Radix Replayed 10 Years of Bitcoin Transaction History in 15 Minutes
Radix has managed to achieve a speed of over 1 million transactions per second while replaying Bitcoin transactions history.
The team that has developed Radix, a public decentralized ledger built without blockchain, has announced its new achievement. According to the team, they’ve managed to build and deploy tests that are able to replay the whole Bitcoin transaction history on the Radix ledger.
The test demonstrated amazing results. It needed just 15 minutes for pushing 10 years of Bitcoin transaction history with full signature and transaction validation.
— Radix (@radixdlt) June 12, 2019
And it was a significant achievement for the tech world. Radix has proven that it is absolutely possible to develop a technology that will be able to support the apps with the highest volume of transactions in the world.
Aim of the Radix Tests
Radix views its mission in offering everyone friction-free access to the digital economy. For achieving this goal, it is necessary to find a way to avoid high costs and complicated technical solutions.
In other worlds, Radix needs to develop a network that will be able to serve more than 7.5 billion people and 500 billion devices at the same time. That’s why the team pays significant attention to finding such a solution. And they are holding these tests to create real-world conditions for the tech.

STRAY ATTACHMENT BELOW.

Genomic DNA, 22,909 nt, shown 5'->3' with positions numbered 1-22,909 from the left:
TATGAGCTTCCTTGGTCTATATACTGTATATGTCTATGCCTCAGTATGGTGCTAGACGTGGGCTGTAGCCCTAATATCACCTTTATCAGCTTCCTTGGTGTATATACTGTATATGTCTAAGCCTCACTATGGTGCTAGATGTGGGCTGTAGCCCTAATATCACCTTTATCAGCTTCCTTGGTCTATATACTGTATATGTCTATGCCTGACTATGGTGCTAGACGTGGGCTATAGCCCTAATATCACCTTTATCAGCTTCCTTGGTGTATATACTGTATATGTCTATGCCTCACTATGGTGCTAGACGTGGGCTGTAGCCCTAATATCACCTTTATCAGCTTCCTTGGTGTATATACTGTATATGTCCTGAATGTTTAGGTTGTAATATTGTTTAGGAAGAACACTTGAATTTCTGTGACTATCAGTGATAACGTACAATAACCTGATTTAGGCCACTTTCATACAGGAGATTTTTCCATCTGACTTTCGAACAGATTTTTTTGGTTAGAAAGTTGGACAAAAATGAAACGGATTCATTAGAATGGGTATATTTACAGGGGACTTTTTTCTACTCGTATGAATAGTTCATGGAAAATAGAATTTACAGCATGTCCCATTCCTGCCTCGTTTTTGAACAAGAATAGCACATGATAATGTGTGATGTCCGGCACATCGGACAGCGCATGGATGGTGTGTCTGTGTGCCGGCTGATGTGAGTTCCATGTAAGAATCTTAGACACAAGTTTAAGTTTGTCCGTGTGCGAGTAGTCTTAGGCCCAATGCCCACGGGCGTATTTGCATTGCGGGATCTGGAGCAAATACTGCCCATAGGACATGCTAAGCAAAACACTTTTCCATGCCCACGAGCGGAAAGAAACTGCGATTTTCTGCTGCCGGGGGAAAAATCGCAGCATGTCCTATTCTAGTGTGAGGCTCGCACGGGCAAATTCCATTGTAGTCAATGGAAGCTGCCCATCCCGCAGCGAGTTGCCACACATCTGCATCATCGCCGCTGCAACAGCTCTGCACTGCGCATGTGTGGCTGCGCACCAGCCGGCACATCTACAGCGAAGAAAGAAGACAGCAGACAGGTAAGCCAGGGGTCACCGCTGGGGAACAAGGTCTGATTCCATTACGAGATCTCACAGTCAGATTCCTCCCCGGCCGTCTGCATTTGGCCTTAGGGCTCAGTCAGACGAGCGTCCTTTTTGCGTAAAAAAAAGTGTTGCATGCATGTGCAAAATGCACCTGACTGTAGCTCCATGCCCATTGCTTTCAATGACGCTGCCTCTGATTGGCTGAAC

The team staying behind Radix has realized that the global community today needs to have a reliable network that would have an expanding transactional throughput. Bearing this in mind, Radix has created a platform for digital-first companies of the next generation, which capacities allow it to scale to every single person on the globe.
In this system, there won’t be any necessity of the inclusion of intermediaries like Visa, Mastercard, or Paypal and a number of back end systems currently used by banks.
Why Bitcoin Transactions History was Chosen
For the first tests of the network’s throughput, Radix has chosen the Bitcoin ledger transaction history. BTC dataset is based on the UTXO transaction model just like Radix. Owing to this peculiarity, the team has managed to convert it to Radix transactional entities (Atoms).
Moreover, BTC network includes 460 mln addresses. This number is quite close to the number of population of a large country. And for Radix this factor is really important, as now they are interested in building the real-world conditions for their tests.
Though the demonstrated throughput is not the maximum one for the platform that is based on sharding, it is much higher than the team has ever tested before.
During the test, the network has shown the result of 1 089 887 transactions per second. This speed allowed to replay 10 years of BTC transaction history in 15 minutes only.
In the future, the team is going to take more traditional datasets of financial institutions and crypto exchanges. These datasets will be more compatible with the Radix architecture. And they will help to demonstrate a wider range of different transaction types that will be processed by the Radix network. The next test is scheduled for June 13.
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